The Importance of Behaviourism in Adult Education

PIDP 3100 – Foundations of Adult Education
Vancouver Community College
Kathryn Truant
October 7, 2015

Introduction:

According to Merriam and Bierema (2014), there are five traditional learning theories identified in providing adult education. They were developed in the following chronological order starting in the 1920’s, and defined below:

Behaviourism emphasizes controlled behavioural objectives and skills to produce observable outcomes. Humanism focuses on self-directed learning, and the potential of the whole person. Cognitive Learning theory focuses on the process of knowing, perceiving and remembering. Social Cognitive theory relates to learning through observation in one’s social environment. Finally, the Constructive Learning theory is defined as the construction of meaning and knowledge from experience.

It is easy to see how these different theories evolved over time and there seem to be adaptations from one to another. For example, Merriam and Bierema (2014) explain that behaviourism highlights, “identifying skills needed for specific occupations, teaching those skills from basic to expert levels, and then requiring learners to demonstrate certain levels of competency in performing those skills” (p. 28). Whereas, they explain constructivism as, “making learning as ‘authentic’ as possible through field trips, case studies, field trips…” (p. 37) in order for the adult learner to construct an individual’s own applicable knowledge. And that is just one example of the seemingly subtle differences between the most recent learning theory and its original predecessor.

Learning Theory Highlights:

I consider behaviourism to be the most practical method in which adults can learn. The psychologist, John Watson, founded behaviourism in the 1920’s. Watson studied Ivan Pavlov’s famous dog experiment that took place in the 1890’s, and agreed that conditioning affected behaviour. Another psychologist who was studying behaviourism during Watson’s era was Edward L. Thorndike. Radvansky (2011) wrote that during his research, Thorndike ascertained that, “the discovery and study of these forms of conditioning are important because for decades they shaped much of the research in learning and memory” (p.8). In the 1960’s, another psychologist, B.F. Skinner, believed that by controlling every aspect of a student’s education, and positively reinforcing good observable behavior, that this would demonstrate that learning had occurred, and would compel the student to further achievements. Skinner (1971) wrote, “in operant conditioning, the purpose of a skilled movement of the hand is to be found in the consequences that follow it” (p. 199).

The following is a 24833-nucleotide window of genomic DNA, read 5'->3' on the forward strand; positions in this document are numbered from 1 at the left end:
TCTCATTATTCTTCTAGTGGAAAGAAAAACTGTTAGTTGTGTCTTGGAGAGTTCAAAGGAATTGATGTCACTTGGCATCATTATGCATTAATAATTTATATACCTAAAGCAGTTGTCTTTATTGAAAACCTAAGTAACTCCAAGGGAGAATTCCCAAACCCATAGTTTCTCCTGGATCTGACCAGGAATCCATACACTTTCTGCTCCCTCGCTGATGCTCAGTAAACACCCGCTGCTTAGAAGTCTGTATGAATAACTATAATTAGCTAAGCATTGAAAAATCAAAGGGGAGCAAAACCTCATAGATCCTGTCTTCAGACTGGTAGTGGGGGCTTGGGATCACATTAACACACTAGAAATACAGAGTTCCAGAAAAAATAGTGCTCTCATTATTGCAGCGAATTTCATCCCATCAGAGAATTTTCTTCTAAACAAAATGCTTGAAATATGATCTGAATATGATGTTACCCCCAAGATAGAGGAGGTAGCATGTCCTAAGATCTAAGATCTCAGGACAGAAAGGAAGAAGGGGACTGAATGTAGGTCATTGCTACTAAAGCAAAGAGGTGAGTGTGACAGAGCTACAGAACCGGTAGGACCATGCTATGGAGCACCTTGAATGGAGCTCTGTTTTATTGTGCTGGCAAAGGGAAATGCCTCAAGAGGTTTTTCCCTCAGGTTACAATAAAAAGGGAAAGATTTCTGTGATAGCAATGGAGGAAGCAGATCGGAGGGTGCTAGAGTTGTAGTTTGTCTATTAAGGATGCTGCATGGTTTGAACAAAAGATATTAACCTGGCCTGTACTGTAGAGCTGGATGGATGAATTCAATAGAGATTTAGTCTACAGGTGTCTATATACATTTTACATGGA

These early behaviourist’s methods were strict, with the key concept being to reward good behaviour. They suggested that classrooms be controlled with absolute rigidity. Contemporary reflective practitioners of behaviourism, like Dorothy MacKeracher and Kevin Roessger, agree because they believe that behaviourism already takes place in our educational systems when specific instruction must occur (Merriam and Bierema 2014). MacKeracher (2004) states that,

“Adult educators have the tendency to discount the behavioural approach because the learner may indirectly learn to be other-directed rather than self-directed. However, the behavioural model does provide important insights into the intrinsic and reinforcing value of feedback, particularly when it relates to the learners’ anticipated learning outcomes” (p. 213).

It is unwise to say that alternative learning theories cannot exist outside of, or alongside a behaviourist approach; the behaviourist method simply provides the foundation for a student’s education because it measures observable outcomes, and provides necessary feedback.

Why Behaviourism?:

Behavioural objectives are essential to achieve the theoretical and applied educational outcomes in a vocational program such as Dental Assisting. Because of my profession as a Certified Dental Assistant, and because I hope to become a vocational instructor one day, I prefer a practical and controlled learning theory as opposed to an abstract and student-directed one as the basis for adult education. In fact, the College of Dental Surgeons of British Columbia (CDSBC) outlines these standards. The CDSBC are a governing and licensing body that, “base dental practice on a unique, scientifically based body of knowledge and expertise” and “maintain competence by undertaking continuous learning and professional development” (College of Dental Surgeons of British Columbia, 2015). The CDSBC’s strict professional mandate encourages life-long learning with a behaviourist approach. Moreover, at my current position in an Oral Surgery practice, I instruct new co-workers to use these precise methods and standards; the benefit to my trainees is the opportunity to become valued employees who can assist in the more challenging surgical cases, and the opportunity to receive more specialized certification within our field.